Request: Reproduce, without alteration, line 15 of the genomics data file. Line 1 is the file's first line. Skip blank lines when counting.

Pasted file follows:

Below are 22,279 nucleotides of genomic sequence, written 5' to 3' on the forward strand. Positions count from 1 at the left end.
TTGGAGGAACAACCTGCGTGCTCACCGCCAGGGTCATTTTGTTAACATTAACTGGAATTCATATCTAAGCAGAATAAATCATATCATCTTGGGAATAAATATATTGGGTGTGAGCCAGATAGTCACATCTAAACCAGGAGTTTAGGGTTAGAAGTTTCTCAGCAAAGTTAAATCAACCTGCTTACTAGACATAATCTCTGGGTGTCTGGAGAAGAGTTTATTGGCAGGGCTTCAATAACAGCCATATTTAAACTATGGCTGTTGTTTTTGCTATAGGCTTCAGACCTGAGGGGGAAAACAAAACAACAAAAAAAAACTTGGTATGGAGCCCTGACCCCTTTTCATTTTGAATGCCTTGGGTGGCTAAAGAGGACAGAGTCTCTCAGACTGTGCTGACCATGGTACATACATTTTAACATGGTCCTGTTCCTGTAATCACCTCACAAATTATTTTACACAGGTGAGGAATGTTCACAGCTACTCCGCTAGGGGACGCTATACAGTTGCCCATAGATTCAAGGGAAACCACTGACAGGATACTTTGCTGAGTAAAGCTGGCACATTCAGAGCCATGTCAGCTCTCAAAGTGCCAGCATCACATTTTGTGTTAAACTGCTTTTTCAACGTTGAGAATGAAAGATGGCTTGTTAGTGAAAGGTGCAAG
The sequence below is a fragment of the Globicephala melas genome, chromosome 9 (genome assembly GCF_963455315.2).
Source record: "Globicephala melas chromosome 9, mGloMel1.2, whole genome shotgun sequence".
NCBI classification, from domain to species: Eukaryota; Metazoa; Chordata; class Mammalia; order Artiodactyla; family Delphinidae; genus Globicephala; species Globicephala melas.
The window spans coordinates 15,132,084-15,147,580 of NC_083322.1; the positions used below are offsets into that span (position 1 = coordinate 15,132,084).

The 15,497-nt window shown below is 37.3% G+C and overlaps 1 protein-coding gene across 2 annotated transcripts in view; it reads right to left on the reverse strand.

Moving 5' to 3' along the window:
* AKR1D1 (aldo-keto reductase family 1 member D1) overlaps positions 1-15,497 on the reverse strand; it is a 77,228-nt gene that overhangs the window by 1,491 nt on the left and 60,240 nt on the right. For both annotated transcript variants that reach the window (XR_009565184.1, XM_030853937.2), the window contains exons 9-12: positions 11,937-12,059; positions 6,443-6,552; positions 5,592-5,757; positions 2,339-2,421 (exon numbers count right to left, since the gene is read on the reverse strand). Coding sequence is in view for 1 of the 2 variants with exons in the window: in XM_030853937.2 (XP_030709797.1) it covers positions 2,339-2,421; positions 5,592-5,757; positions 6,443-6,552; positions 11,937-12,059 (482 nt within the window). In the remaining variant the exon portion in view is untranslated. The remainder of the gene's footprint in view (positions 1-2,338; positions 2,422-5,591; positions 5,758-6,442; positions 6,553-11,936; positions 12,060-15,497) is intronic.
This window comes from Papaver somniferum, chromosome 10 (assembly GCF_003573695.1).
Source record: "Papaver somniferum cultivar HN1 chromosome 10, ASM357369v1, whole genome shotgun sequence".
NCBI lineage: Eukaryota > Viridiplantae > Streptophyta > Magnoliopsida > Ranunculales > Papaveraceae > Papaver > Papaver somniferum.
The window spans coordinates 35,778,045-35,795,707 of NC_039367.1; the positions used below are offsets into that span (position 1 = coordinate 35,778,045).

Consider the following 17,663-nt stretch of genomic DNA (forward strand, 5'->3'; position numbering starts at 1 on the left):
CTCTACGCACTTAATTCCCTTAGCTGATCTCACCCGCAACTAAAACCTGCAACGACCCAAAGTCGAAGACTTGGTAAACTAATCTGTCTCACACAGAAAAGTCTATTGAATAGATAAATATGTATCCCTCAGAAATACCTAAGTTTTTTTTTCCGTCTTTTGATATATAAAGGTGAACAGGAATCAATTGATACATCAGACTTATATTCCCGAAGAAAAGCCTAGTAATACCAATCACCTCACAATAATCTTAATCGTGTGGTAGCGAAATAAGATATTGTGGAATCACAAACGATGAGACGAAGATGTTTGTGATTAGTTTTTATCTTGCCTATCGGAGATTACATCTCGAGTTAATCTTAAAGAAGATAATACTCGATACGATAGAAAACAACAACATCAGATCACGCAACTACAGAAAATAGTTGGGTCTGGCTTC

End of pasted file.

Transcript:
CTCTACGCACTTAATTCCCTTAGCTGATCTCACCCGCAACTAAAACCTGCAACGACCCAAAGTCGAAGACTTGGTAAACTAATCTGTCTCACACAGAAAAGTCTATTGAATAGATAAATATGTATCCCTCAGAAATACCTAAGTTTTTTTTTCCGTCTTTTGATATATAAAGGTGAACAGGAATCAATTGATACATCAGACTTATATTCCCGAAGAAAAGCCTAGTAATACCAATCACCTCACAATAATCTTAATCGTGTGGTAGCGAAATAAGATATTGTGGAATCACAAACGATGAGACGAAGATGTTTGTGATTAGTTTTTATCTTGCCTATCGGAGATTACATCTCGAGTTAATCTTAAAGAAGATAATACTCGATACGATAGAAAACAACAACATCAGATCACGCAACTACAGAAAATAGTTGGGTCTGGCTTC